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Thursday, 13th August 2020
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NY takes a new (credit) hit, as both leading centres eye rising competitors Back  
 
PANEL DISCUSSION: €London v New York and the top financial centres in North America and Europe versus the rising financial services centres€
Chair: Professor Michael Mainelli, Executive Chairman, Z/Yen
Panellists: Keith Boyfield, Managing Director, Keith Boyfield Associates/Sandra Boss, Partner, McKinsey & Co/Michael Gaffney, Global co-head of Taxation, Merrill Lynch/Anthony Belchambers, Chief Executive of the Futures and Options Association (FOA).

Professor Mainelli opened the discussion by asking panellists how a financial services industry can be grown amongst the various financial centres globally that benefits us when governments appear to be €leaping when there€s a bit of wealth to be had?€

€I think that governments are going to get greedier because our expectations are so high and at the moment a number of governments are in a bit of a crisis,€ said Anthony Belchambers. They€ve got no money of their own so what are they going to do to get it? In addition, stealth taxes are fading because they€re now becoming more obvious and we can identify them much more easily, so that€s another change taking place which has consequences for governments.€

He continued: €I€m not convinced that the US Treasury Blueprint is deliverable, so I think the US has got some very, very brave steps to take and I think it has to take them very, very quickly otherwise it could be a lingering death and you end up relying upon a domestic economy with buckets of international business sitting around it, which is not healthy.€

Keith Boyfield referred to Sovereign Wealth Funds: €because more and more of the wealth of the world is being transferred to oil producing countries we€re seeing a renationalisation of hydro carbons across the world and an underinvestment in oil production, which is one of the reasons why oil prices are so high at the moment. But there€s also a commercial opportunity for banks and private equity funds and others to tap in to that tremendous source of capital.€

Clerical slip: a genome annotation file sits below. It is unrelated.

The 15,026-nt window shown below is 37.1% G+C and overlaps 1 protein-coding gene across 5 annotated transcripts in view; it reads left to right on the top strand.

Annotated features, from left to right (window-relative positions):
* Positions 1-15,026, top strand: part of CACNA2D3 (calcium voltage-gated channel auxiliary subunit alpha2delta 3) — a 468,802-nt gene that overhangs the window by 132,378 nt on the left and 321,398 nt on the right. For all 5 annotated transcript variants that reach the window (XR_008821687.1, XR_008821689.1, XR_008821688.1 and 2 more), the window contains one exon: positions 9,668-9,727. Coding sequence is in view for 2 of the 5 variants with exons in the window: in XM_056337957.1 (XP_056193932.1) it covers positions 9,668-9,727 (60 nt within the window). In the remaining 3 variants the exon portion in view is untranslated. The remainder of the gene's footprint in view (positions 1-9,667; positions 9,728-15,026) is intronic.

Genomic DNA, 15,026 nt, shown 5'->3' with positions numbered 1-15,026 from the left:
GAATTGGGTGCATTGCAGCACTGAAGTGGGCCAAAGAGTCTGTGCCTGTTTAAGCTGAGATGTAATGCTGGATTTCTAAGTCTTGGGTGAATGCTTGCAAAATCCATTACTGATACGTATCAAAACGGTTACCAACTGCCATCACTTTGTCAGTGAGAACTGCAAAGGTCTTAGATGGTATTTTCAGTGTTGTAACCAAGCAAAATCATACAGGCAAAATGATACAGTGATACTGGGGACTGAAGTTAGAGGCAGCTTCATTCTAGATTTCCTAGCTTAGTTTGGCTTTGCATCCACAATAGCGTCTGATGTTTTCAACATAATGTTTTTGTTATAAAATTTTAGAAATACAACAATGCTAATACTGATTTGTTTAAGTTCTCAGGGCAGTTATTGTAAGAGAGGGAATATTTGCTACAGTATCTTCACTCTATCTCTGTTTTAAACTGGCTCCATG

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Mike Gaffney, global co-head of taxation, Merril Lynch and Sandra Boss, partner McKinsey & Co, lead partner on the McKinsey-authored Mayor Michael Bloomberg-Senator Charles Schumer report on New York's future as a financial centre (2007)


Michael Gaffney commented that governments have €a tough time ahead and they€re going to have to exercise some form of leadership which requires a certain amount of education to understand that the world is a different place to what is was in the 1960s or 1970s. The issue for them is how do they lead in today€s world?€

Turning the discussion to principle-based versus rules-based regimes, Professor Mainelli asked panellists if they agreed that ultimately a rules-based approach will dominate over time.

€I think the inevitable reality is that principles in the US have to be guidance for a while and a mechanism for rationalising rules,€ said Sandra Boss. €I think it will take quite some time if you imagine the evolution from multiple regulators to few regulators, to rationalisation of rules to rationalisation of oversight against those rules. That is probably a 5-10 year process.€

Anthony Belchambers claimed that principles-based regulation falls into two parts: principles for regulation and principles for businesses. €It€s worth remembering that when the UK developed its approach to principles for business it wasn€t with all those altruistic things that we talk about, it was actually designed to enable the five SROs that were in existence to develop their own rules and be freed from the central rule book that they were tied to.€

He continued: €What€s perhaps more interesting is that they took effect as rules and there was no dismantling of the rules themselves in favour of principles until 2007, so we actually had something like 15 years when those principles were used to supplement enforcement action and there was no commensurate abbreviation of the rules books.€

Looking to the future, Professor Mainelli asked panellists to offer their prediction on which global financial centre they consider is the one to watch.

Sandra Boss offered Hong Kong and Shanghai, saying that, €the interesting thing to ask is the extent to which they are allowed to co-exist and the extent to which there is an ultimate shaping over time by China as to which one it wants to win and for what purpose.€

Michael Gaffney opted for Singapore: €If Singapore can work with other people in exchange information sharing I think there is a lot of developed jurisdictions which would enter into tax treaties with them.€

Mumbai was Keith Boyfield€s choice: €if it sorts out its infrastructure€; whilst Anthony Belchambers is looking towards Asian countries, in particular Malaysia and Vietnam.

PANEL: €Offshore Centres & The Middle East & Far East Financial Centres€
Chair: Patrick L Young
Panellists: Geoff Cook, director Jersey Finance; Jane Dellar, Managing Director, Bahrain Financial Services;John Spellman, Director of Finance, Isle of Man;Aidan Walsh, partner, Ernst & Young;Bob Moore, Director, Guernsey Finance

The panel was asked to set out the advantages of their respective financial centres by providing facts, figures and unique selling points about their financial centres.

When asked which financial centre represented on the panel that he used and why, Aidan Walsh of Ernst & Young said that he used them all for different things. €Every one of these centres has their own advantages€ he said. €One of the interesting things in financial centre analysis is that every really good, successful centre will always have smaller centres around it that will fill in the gaps and complement it. I think this is something that€s often not appreciated by the big centres - they should view it as a valued component in their offering.€